to be in court with “unclean hands." A wife who causelessly deserted her It was held in Wagner v. Wagner husband was held, in Black v. Black (1915) 60 Pa. Super. Ct. 526, a suit in (1878) 30 N. J. Eq. 215, to be in court equity in the nature of a bill to eject the defendant from premises of which 228, 16 S. E. 774, the suit was to rethe plaintiff (defendant's husband) cover on attachment bonds executed held the fee-simple title, that the by the defendant as surety in two acplaintiff was in court with "unclean tions at law, which involved the same hands” in seeking the relief prayed, questions and were precisely the same he having agreed, in proceedings pre- in every particular, with one apparentviously instituted by the defendant for ly unimportant exception. The atnonsupport, that she should occupy the tachments had been set aside at the premises involved in the suit.
instance of the plaintiff, against whom In York Coal & Coke Co. v. Hamil- they were issued, for informality in ton (1918) 182 Ky. 345, 206 S. W. 616, the attachment bonds, after an applithe suit was to quiet title, and was cation of the attaching creditors to brought by one who had, under an amend the bonds had been denied. abandoned survey, secured a patent to The court held that the purpose of the lands which he knew had been patent- attaching creditors in seeking the ed by another. It was held that he amendment of the bonds having been was not in court with clean hands. to give to the plaintiff a sufficient se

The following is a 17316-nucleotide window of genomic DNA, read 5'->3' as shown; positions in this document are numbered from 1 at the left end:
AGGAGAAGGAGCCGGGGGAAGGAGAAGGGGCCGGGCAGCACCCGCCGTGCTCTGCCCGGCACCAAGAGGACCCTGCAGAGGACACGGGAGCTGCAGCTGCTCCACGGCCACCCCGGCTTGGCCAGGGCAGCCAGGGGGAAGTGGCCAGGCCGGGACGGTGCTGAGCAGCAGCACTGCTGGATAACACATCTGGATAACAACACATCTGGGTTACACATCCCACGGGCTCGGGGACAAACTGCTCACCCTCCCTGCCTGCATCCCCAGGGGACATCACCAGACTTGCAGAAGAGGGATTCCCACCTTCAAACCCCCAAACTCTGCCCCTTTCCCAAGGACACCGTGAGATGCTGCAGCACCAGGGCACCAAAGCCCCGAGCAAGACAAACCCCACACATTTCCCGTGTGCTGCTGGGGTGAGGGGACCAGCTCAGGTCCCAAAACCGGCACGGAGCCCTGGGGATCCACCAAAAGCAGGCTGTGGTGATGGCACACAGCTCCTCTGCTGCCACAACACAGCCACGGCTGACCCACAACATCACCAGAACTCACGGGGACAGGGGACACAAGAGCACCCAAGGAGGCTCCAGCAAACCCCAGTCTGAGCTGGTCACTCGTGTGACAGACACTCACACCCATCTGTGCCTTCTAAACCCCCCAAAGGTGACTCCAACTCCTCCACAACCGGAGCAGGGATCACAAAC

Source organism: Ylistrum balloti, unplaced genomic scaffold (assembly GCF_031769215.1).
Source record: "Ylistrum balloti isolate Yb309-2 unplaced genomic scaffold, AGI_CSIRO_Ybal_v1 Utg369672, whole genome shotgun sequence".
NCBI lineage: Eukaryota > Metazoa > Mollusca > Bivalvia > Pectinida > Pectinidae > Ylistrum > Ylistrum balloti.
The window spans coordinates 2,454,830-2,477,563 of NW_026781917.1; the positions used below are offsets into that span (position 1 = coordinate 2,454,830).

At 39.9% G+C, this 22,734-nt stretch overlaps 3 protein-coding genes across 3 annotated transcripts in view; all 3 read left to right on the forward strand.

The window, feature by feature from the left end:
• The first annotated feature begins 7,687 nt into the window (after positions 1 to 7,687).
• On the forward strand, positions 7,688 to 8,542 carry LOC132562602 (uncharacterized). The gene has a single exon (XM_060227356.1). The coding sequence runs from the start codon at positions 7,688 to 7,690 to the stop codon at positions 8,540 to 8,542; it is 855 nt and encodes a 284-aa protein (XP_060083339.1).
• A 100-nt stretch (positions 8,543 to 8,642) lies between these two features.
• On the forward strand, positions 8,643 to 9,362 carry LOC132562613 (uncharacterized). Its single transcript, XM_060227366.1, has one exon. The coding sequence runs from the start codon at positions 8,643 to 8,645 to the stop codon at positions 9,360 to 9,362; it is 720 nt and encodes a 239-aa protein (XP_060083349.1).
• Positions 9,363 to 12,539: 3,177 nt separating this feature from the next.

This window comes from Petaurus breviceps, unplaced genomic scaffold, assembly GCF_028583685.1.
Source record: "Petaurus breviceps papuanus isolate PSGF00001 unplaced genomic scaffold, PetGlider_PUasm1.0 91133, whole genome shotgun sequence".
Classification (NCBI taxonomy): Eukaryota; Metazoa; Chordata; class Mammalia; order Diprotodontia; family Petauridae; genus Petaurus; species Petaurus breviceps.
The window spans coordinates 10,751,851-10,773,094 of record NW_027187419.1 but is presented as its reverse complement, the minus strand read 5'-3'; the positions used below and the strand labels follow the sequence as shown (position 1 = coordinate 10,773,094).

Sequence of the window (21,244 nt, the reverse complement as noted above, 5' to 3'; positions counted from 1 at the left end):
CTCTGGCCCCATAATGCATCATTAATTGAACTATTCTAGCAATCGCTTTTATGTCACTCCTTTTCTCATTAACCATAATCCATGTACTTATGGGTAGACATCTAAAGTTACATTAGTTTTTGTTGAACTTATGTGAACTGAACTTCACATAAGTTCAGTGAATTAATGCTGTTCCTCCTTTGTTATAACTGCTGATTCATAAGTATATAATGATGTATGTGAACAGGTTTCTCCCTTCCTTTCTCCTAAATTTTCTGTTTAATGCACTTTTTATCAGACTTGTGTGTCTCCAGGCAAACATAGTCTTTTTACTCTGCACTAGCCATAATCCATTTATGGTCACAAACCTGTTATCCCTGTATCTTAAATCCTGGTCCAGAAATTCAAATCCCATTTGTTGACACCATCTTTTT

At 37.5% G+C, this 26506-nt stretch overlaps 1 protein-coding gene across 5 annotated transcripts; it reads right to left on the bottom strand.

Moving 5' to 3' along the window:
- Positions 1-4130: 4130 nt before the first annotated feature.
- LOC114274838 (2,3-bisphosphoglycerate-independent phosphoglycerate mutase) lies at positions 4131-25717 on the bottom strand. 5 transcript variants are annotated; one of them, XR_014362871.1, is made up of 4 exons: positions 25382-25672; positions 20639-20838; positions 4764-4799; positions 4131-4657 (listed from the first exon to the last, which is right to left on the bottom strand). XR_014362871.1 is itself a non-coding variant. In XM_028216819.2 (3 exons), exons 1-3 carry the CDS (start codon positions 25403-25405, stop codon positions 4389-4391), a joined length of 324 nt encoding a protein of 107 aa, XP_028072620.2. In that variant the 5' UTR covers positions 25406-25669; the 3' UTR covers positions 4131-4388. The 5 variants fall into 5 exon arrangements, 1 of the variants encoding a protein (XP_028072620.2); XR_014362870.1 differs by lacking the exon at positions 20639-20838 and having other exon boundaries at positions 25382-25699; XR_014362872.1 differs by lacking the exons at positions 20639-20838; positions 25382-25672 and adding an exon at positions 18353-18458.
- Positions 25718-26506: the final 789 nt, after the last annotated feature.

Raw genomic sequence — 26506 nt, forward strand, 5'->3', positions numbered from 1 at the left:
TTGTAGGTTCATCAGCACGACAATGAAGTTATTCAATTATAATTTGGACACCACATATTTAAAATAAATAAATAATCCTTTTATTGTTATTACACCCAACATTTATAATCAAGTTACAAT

In Sweeney v. Wilkes-Barre (1916) curity against the results of unlawful 62 Pa. Super. Ct. 54, the suit was in attachments, he was in court with “unequity by an abutting property owner, clean hands” in seeking to recover on but in the interest, as stated by the the informally executed bonds. court, of an electric lighting company, In Longinette v. Shelton (1898) to restrain a municipality from inter- Tenn. —, 52 S. W. 1078, erasing fundfering with the use of a street under ing stamp from bank notes with acid and across which the plaintiff had laid before a tender of such notes in paya pipe through which he had run a ment of taxes and their refusal was wire for the purpose of procuring elec- held to bar a suit to recover money tric light from the lighting plant for paid in satisfaction of such taxes and himself and neighbors, which pipe and to test the validity of tender of said wire he leased to the lighting com- notes in payment thereof. pany. Permission not having been Cobb v. Gooch (1905) 40 Tex. Civ. first obtained from the city for the App. 82, 88 S. W. 401, forcible ejeclaying of the pipe and wire, and the tion by plaintiff, who was an applicant purpose in laying them evidently hav- for the purchase of public lands, of ing been to aid the lighting company the defendant, who was also an apto violate a statute requiring such plicant for the same section of land, permission, under the guise of an im- from latter's position at the head of provement made by a property owner the line of applicants for land, formed on his property, the plaintiff was held on the day of sale at the door of the to be in court with "unclean hands." county clerk's office, was successfully